Current Opportunities

It’s time for another round up of opportunities in RPGs!

New Agenda Publishing announced a talent search for their upcoming RPG, Orun. Submissions are open until July 3rd!

Publisher Chaosium is open to submissions for their current role playing games. Don’t forget they also will host modules written within their guidelines for Call of Cthulhu on DriveThru RPG.

There are also a variety of jobs available on UpWork for RPG writing of various sorts. When applying for jobs on that or other freelancing platform, get together a solid cover letter. Also pay attention to the ratings, number of previous jobs offered, and length of time the offerer has spent on the platform. These are all good indicators of solid employers.

Our contests are still going until June 30th! Check out all the ways to enter!

Essential #Pride Fantasy Designs

Happy Pride! Celebrate with some beautifully queer fantasy designs and merch from some wonderful artists!

Mel Eisvogel released their “bibarian” tshirt design the other day, and currently have a variety of class/orientation Dungeons & Dragons themed merch (including Ace identities!) in their Threadless shop. See some of the designs below:

The beautifully ornate designs by Foxlight Studios featured below are also available to purchase on Redbubble.

Perhaps one of our favorite team ups, artist-designer Paola’s Pixels and candle artisan Cantrip Candles have released a “roll with pride” d20 pin, just in time for Pride month!

What LGBTQIA+ artists are you keeping an eye on this month?

Data! Dice! Dough!

PanopLit will be changing its data collection format… but before we do that, we want to collect as much data as possible! So we’re giving everyone the chance to win one of two $25 gift certificate to DriveThru RPG (sent via email). That’s not all! We’ll also be giving away two sets of dice. What kind of giveaway would it be without free dice thrown in the mix?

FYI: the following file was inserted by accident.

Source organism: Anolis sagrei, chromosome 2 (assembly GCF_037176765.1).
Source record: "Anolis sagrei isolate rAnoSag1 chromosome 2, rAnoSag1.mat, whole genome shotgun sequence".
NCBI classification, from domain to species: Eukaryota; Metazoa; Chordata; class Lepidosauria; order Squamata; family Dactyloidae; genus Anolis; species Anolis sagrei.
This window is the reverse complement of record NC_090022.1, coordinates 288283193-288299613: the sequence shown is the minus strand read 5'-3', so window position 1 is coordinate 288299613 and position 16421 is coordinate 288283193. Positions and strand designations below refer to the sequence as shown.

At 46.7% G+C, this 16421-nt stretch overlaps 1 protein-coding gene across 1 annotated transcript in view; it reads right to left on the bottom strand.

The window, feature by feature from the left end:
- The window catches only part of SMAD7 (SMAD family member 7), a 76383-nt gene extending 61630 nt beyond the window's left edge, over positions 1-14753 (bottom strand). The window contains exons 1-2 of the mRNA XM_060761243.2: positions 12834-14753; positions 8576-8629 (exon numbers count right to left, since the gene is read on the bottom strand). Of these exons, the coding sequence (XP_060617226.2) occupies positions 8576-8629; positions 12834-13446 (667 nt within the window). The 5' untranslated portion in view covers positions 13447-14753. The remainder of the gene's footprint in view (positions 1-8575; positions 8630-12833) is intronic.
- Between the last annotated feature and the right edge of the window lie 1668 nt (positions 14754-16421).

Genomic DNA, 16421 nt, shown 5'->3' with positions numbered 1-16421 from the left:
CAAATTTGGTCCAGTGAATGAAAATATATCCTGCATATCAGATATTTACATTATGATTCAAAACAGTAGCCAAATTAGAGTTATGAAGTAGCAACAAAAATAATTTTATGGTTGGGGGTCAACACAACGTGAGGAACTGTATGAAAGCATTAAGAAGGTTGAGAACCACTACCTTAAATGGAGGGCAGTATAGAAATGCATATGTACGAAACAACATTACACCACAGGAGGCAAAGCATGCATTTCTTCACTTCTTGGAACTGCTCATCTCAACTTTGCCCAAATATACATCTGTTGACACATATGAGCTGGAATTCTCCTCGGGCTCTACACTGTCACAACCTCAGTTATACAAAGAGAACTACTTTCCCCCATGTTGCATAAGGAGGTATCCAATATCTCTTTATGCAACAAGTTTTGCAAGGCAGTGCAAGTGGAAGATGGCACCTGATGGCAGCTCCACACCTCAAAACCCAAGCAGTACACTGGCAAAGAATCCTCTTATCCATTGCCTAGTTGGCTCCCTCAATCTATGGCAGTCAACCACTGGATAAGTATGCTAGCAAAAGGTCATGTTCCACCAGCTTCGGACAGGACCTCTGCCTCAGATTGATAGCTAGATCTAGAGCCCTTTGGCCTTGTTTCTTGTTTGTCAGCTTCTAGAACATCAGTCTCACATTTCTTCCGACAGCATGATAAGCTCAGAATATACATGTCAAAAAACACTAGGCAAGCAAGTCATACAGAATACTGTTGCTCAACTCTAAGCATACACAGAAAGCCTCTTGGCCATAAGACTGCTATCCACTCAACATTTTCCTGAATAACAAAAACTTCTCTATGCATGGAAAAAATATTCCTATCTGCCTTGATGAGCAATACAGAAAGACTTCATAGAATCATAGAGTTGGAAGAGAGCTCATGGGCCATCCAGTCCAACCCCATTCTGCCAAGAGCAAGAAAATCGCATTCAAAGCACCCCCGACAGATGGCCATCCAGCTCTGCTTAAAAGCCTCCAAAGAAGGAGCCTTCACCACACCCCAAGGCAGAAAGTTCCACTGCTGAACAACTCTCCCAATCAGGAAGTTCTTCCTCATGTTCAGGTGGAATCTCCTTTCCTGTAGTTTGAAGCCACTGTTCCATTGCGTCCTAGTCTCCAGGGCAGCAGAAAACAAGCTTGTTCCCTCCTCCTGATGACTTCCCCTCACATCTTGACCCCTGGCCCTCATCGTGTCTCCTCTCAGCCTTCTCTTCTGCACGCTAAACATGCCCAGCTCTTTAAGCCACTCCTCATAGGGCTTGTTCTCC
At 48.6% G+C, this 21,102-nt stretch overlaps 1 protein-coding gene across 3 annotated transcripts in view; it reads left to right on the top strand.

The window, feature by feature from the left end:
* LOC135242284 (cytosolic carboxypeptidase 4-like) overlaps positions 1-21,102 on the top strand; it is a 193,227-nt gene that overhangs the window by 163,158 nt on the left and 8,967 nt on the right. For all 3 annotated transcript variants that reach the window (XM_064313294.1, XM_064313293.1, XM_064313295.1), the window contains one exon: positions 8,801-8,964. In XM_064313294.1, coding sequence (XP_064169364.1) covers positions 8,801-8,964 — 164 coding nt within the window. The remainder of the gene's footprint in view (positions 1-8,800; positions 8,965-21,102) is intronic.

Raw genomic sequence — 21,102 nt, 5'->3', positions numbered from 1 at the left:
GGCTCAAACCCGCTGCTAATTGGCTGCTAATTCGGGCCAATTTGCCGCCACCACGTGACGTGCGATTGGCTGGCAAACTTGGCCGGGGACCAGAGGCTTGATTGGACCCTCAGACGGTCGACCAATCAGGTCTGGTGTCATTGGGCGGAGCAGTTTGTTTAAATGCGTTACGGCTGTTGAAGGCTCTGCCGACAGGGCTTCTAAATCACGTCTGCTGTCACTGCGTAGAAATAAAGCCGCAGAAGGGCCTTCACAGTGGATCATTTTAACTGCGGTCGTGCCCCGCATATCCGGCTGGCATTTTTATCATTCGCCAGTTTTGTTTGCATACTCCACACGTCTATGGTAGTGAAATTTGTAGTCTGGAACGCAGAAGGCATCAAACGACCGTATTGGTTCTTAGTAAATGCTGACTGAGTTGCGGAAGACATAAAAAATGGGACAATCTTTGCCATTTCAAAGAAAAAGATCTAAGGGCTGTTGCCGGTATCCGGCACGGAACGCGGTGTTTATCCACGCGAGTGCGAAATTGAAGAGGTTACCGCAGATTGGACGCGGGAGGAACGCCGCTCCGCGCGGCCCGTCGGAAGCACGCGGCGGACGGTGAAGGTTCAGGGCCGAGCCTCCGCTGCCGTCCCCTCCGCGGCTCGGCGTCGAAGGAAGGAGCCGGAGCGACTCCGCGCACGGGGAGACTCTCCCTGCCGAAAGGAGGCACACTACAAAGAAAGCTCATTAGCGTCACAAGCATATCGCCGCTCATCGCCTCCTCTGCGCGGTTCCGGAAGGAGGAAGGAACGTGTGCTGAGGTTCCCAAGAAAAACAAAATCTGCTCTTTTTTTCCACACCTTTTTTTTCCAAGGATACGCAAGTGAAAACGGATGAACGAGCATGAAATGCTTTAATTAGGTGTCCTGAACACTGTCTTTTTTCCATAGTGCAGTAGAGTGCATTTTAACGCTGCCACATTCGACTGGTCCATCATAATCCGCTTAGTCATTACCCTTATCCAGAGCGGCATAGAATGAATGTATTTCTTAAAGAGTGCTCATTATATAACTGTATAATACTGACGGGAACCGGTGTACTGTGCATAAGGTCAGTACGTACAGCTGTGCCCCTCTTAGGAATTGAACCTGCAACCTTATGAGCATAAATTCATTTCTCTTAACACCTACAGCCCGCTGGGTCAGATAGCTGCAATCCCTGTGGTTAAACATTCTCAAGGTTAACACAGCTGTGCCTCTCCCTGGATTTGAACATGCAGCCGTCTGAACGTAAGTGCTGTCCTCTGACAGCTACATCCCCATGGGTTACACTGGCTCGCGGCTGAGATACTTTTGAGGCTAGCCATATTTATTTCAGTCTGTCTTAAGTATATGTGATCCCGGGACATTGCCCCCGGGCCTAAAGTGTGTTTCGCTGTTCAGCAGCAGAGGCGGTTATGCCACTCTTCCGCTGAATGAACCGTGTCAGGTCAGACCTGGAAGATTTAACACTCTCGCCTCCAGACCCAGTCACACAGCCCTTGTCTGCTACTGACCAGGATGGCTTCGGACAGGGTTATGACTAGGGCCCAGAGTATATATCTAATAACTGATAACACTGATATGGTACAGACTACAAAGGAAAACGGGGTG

Take 5 minutes and tell us how and why you play RPGs. Here’s all the ways to win:

  • Follow PanopLit on Twitter and retweet this post. Current followers are eligible! One of our followers who retweets the linked tweet will receive a $25 gift certificate! Another will receive a free set of dice!
  • Take the May Survey (a collection of previous survey questions). Already took the previous 5 surveys posted on PanopLit? Email info@panoplit.org to be entered.
  • Share this tweet on Twitter about our survey to be entered to win a dice set! (A different one than the other dice set. There will be two dice sets.)

All entries must by made my June 30th, 2018. Winners will be announced and contacted after this. Any questions? Email info@panoplit.org.

How Gay Can We Make It?

We are in a golden era for radically queer RPG content. Quivering on the edge of a straight, cis, male dominated dark age we’ve seemingly shot toward orgiastic rainbow dice rolling. There are cute, pastel d20 stickers being sold at major cons. There are Kickstarters for D20 Pride pins 17 times funded with 20 days to go. Artists are creating pins and stickers that both announce our sexuality and are clever plays on classic Dungeons & Dragons terminology. These keep selling out!

How did the only D20 rule system your mom’s heard of get so… gay? I suspect the truth is that it’s always been gay. It just depended on which basement you played in.

D&D created personal, life changing experiences. The culture it encourages is more about the people playing it than whatever edition we’re currently in. In fact, it’s helped many discover more about their identities and key aspects of themselves for a long time, now. We just haven’t gotten the chance to hear all of those stories.